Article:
Tuesday, December 21, 2010

A Holiday Story

It was days before Christmas
And all through the town 
The lights were a-twinkle
Both uptown and down.

And here in the office 
We were working away
When outside our windows
There flew an old sleigh.

We couldn't believe it
But then we all jumped.
From the roof right above us
There came a loud thump.

We heard heavy footsteps
And then he was there,      
Red suit and red hat 
And long flowing white hair.

"I'm Santa," he said
As he entered the clinic.
We all rolled our eyes
Like good New York cynics.

"I've got gifts for all students
(you don't need to believe)
But let me bestow them 
Before I must leave.

"For the youngest I've got books
To read with mom and pop,
Since once they become readers, 
The habit won't stop.

"For older kids, games
That will help them learn math
And set them upon
A better school path.

"For high schoolers I've got smartpens
And a book filled with knowledge
About how kids who struggle
Can find the right college."

We said, "What about us?
We don't want to nag,
But don't you have something 
For us in your bag?"

Santa gave a big smile 
And packed up to go.
"You've all had the gift
Of the students you know.

"The great satisfaction
Of helping them grow
And making them realize 
Just how much they know

"With supports and good strategies,
Your gift's what you do...."
And as he departed,
We knew that was true!

The Yellin Center will close between Christmas and New Year's and will re-open on January 3, 2011. We wish you all a happy holiday and look forward to blogging again next year!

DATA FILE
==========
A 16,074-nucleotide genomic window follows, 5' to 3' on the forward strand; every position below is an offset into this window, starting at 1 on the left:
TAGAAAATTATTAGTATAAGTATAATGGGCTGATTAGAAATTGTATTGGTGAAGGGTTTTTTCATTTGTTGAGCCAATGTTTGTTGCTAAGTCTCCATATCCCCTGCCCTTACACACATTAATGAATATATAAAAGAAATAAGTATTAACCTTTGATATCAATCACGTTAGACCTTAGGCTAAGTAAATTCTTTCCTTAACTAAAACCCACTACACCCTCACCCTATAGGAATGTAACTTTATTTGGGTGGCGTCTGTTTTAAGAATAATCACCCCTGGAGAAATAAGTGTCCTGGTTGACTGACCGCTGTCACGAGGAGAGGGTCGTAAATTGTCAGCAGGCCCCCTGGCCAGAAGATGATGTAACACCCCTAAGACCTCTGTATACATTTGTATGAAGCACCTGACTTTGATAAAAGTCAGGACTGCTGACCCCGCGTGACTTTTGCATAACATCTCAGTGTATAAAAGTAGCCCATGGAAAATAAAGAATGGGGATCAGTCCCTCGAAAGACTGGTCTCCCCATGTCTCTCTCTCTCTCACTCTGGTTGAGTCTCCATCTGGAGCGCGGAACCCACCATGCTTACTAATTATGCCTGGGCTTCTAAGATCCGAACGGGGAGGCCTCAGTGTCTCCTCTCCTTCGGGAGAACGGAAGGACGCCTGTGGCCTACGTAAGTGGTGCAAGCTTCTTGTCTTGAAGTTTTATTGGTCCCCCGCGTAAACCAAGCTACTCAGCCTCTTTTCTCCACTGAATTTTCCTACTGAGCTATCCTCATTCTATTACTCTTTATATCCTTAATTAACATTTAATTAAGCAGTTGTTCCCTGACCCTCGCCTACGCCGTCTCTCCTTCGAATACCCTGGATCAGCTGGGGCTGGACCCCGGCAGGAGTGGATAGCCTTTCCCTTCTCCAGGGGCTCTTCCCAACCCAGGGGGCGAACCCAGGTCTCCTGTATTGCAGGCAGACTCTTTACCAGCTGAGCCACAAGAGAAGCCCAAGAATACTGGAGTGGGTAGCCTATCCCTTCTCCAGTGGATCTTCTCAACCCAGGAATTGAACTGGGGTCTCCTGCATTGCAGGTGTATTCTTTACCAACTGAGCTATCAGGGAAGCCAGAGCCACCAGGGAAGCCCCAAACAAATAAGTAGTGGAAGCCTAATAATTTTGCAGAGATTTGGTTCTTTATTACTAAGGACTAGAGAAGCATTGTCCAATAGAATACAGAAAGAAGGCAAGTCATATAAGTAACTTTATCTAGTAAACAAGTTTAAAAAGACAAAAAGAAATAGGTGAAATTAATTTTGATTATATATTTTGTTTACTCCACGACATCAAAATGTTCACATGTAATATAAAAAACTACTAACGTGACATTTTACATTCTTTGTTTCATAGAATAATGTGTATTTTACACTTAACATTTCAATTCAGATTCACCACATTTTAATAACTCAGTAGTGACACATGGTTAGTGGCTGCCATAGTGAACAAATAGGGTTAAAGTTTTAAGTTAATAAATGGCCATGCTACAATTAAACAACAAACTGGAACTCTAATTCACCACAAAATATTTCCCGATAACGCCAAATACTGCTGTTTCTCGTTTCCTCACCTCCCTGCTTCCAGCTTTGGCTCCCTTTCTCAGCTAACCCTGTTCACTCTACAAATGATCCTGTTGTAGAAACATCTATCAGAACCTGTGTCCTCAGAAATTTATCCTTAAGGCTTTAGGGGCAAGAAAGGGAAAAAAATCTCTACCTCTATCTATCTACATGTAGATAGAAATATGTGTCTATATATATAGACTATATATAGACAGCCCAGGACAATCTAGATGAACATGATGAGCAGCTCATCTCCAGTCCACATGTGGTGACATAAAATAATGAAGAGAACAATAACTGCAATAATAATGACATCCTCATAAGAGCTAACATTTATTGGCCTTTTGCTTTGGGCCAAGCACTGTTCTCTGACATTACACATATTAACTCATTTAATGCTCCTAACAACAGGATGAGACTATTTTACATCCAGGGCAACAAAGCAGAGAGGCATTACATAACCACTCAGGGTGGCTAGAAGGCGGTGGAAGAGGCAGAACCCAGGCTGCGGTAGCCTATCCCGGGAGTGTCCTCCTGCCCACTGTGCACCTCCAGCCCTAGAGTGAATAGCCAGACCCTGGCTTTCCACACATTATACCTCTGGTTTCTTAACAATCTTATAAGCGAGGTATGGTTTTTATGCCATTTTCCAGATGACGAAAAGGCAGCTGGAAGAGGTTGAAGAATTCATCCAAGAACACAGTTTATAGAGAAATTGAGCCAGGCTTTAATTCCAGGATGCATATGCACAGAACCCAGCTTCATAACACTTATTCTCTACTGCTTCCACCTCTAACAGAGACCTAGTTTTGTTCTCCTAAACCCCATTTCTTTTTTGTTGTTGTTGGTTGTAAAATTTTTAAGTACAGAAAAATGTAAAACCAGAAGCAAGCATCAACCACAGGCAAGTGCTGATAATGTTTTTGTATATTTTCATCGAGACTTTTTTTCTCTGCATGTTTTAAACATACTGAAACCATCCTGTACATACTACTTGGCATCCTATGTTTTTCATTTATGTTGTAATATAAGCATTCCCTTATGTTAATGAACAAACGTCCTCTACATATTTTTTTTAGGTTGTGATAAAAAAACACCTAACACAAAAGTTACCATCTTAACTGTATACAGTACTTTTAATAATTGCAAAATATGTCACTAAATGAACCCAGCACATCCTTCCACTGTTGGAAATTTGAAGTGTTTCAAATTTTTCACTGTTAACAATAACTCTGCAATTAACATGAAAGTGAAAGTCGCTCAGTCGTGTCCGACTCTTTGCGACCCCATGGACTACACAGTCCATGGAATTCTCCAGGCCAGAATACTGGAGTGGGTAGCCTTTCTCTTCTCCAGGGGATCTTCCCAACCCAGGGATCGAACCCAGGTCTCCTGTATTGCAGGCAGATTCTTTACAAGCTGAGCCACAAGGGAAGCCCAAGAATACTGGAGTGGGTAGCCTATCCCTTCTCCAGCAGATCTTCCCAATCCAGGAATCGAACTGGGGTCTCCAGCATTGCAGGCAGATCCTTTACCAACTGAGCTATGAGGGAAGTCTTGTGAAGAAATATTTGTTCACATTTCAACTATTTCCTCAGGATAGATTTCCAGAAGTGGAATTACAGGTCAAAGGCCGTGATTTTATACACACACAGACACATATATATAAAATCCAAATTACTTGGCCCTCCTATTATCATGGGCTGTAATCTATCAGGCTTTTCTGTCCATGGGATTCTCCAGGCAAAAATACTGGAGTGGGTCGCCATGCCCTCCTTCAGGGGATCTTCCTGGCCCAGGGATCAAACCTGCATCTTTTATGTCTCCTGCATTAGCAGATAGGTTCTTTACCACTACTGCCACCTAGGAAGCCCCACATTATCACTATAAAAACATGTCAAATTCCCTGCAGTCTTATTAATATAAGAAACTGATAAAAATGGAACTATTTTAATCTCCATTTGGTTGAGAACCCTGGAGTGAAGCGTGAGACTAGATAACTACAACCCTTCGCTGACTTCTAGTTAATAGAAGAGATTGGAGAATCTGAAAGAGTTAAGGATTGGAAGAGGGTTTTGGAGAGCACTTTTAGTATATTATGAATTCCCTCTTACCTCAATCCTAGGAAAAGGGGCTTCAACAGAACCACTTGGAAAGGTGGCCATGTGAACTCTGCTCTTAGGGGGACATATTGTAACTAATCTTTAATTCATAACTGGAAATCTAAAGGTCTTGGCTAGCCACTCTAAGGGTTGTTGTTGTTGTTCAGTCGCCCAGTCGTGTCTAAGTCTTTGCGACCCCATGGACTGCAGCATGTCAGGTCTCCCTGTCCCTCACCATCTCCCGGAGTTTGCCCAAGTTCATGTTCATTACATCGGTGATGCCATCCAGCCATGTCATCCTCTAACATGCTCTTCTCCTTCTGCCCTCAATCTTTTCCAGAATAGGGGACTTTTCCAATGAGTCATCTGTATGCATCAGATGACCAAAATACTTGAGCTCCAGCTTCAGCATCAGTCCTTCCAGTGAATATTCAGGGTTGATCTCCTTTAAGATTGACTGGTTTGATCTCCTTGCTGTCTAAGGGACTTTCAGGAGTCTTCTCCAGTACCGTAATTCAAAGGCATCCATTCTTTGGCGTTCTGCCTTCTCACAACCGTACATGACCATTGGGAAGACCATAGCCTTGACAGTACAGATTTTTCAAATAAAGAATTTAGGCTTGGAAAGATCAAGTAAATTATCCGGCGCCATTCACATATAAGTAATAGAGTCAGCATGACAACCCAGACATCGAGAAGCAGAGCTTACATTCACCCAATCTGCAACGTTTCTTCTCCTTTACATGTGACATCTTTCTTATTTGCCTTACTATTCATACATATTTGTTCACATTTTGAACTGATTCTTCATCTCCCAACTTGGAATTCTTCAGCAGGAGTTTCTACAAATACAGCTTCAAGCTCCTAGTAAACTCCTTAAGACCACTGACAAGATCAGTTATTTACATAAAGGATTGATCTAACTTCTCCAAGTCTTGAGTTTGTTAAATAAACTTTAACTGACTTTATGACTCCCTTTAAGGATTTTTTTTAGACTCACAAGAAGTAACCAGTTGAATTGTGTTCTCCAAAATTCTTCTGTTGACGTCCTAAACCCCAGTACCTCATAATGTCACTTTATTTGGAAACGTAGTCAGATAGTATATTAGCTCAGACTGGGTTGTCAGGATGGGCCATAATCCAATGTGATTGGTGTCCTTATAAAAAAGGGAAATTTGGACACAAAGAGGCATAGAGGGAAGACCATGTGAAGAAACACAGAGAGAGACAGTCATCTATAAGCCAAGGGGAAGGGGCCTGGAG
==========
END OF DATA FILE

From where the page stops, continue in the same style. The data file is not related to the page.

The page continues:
Wednesday, December 15, 2010

Just Ask the Kids

Preliminary findings from a study financed by the Bill and Melinda Gates Foundation, looking at what makes an effective teacher, make it clear that students are excellent judges of their instructors. The study findings, reported in the New York Times, used gains on standardized tests to measure teachers' effectiveness. But it was not the teachers who spent the most classroom time on test preparation whose students did best on the tests. The teachers whose students scored higher were those who maintained order in their classrooms, helped students learn from their errors, and who explained the course material  in several different ways. And it was these same teachers who were higher ranked by their students.

As one teacher commented when we mentioned these findings, "It's no surprise. Students say they like classes where the teacher makes it easy, but what they really prefer is to learn how to think. Teaching can't be a popularity contest, but we need to give substantial weight to what students think about their teachers and the way they teach when we evaluate instruction."

This study focused on public school school students, but the idea of listening to students when evaluating their teachers has been around for a while on college campuses. Sites like "Ratemyprofessors.com" have long allowed college undergraduates to share their opinions about their professors, for better or for worse. Whether this is always a positive step and whether it should be used for students at all levels can be debated. But, as noted by the individual who developed the student questionnaires for the Gates Foundation study, "As a nation, we've wasted what students know about their own classroom experiences instead of using that knowledge to inform school reform efforts."

Monday, December 13, 2010

Technology for Serious Communication Issues

Almost all of our blog posts are focused on educational issues for typical learners or students with learning difficulties. Sometimes, as we work our way through the myriad of journals, email newsletters, and other resources that provide much of our inspiration and material, we come across items beyond our regular scope, that we believe our readers will appreciate.